It was the President of this Society, the Rt Hon Sir Harry Gibbs, who said that the High Court's widening of the interpretation of the "external affairs" power of the Constitution had now advanced so far that one could almost replace the two words "external affairs" in s.51(xxix) by the single word "anything".18 The seriousness of that statement -- and more fundamentally, the seriousness of the situation to which it referred -- can hardly be overstated. As Dr (now Professor) Greg Craven has pointed out in several of his papers to this Society analysing the performance of the High Court of Australia,19 there is probably no single aspect of judicial activism on that body's part which has done more to bring into disrepute the highest court in our land.20

The results are obvious. First, government from Canberra has now intruded into almost every facet of peoples' lives. Powers which, at the time of federation, were carefully withheld from the Commonwealth by the framers of our Constitution, are now exercised almost daily by Ministers in Canberra on the basis that, legally, to do so is necessary for the implementation of some treaty or other into which the Executive has entered and where, according to the High Court, that now means that the Commonwealth's writ must run.

It was a great American who said that you can fool all the people for some of the time, and some of the people for all of the time, but that you can't fool all the people all the time. Gradually, as the truth of what has been done to their Constitution, particularly in the past 20-25 years or so, by the centralists in Canberra has dawned upon the Australian people, there has emerged a mixture of feelings.

There has been anger at the way in which the federal compact has been almost conspiratorially eroded, and without reference (in those respects) to the people via the referendum mechanism of s.128.21 There has been a growing sense of betrayal. Above all, and most dangerously of all in terms of the long-term health of the nation, there has been a growing loss of faith both in the system and in those who administer it (Commonwealth Ministers, their officials, and the federal judiciary -- not excepting even the High Court of Australia). Is it any wonder that this growing sense of despair should give rise to such phenomena as the rise of Pauline Hanson? Or that the seeds of Hansonism should still be there, waiting to be tilled anew, even though that lady herself may have effectively disappeared from the political scene?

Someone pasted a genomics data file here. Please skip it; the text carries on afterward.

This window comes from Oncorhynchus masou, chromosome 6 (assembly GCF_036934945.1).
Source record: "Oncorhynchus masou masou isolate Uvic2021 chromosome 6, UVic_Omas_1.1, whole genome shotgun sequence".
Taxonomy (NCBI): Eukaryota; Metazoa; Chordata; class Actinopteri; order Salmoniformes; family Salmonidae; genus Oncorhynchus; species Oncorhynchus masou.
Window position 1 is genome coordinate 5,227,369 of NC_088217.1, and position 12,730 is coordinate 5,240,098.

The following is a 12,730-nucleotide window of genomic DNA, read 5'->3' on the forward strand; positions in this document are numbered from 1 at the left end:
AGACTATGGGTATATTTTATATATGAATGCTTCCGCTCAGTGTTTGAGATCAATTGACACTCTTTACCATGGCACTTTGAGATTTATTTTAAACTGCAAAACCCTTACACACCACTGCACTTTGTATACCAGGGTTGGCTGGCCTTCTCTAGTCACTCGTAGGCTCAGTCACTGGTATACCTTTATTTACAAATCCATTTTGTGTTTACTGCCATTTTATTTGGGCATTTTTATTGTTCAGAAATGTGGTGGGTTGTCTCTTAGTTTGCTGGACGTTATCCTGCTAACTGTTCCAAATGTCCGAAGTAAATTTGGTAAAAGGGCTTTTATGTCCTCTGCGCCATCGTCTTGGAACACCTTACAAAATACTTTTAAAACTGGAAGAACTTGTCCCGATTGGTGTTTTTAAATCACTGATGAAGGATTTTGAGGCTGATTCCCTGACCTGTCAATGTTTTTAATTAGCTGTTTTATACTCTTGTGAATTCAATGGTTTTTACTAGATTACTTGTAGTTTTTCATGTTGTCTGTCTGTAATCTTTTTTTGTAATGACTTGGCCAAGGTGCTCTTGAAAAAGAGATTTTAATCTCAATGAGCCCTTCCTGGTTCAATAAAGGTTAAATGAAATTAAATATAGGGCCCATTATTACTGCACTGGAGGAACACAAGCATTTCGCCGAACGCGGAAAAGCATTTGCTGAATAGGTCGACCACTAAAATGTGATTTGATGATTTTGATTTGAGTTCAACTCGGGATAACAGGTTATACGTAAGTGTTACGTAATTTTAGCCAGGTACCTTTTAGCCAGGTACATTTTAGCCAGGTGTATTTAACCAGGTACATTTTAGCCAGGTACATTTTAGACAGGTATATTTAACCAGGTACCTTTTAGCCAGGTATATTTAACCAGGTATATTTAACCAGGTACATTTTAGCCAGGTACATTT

Those facts notwithstanding, nobody should be under any misapprehensions that the same constitutional termites which have brought us to this pass are continuing to gnaw at the foundations of our nation. The project to which they have been devoting themselves for some time now is to attain, in effect, a "Bill of Rights" by the back door. Knowing, as they do, that the people will never countenance the bringing in of a constitutional amendment to that effect,22 they have set about attaining one, in effect, via the treaty power. But that, like so many other aspects of this huge topic, is a matter for a paper in its own right.

The present Government, to its credit, has taken some small steps to render the exercise of the treaty power somewhat more transparent, and to involve the Parliament somewhat more extensively in the treaty-making (and particularly treaty ratification) processes. Yet nothing has really changed, and even such small crumbs of comfort as this particular Executive has given can, and I predict will, be taken away by a different Executive in future, unless something is done to prevent that happening.23

As that comment suggests, there is in truth only one conclusion to be drawn -- namely, the need for a constitutional amendment to hobble the Commonwealth's use of the treaty power for purposes for which, clearly, it was never intended. Such an amendment was drafted some years ago by another speaker to this Society, Dr Colin Howard.24 Not surprisingly, it has not found favour with even the so-called "conservative" side of Canberra politics -- which, when the chips are really down, is just as power-hungry as those who sit opposite it. But, as the recent public utterances of the Chief Minister of the Northern Territory may suggest,24 its time, I believe, is coming.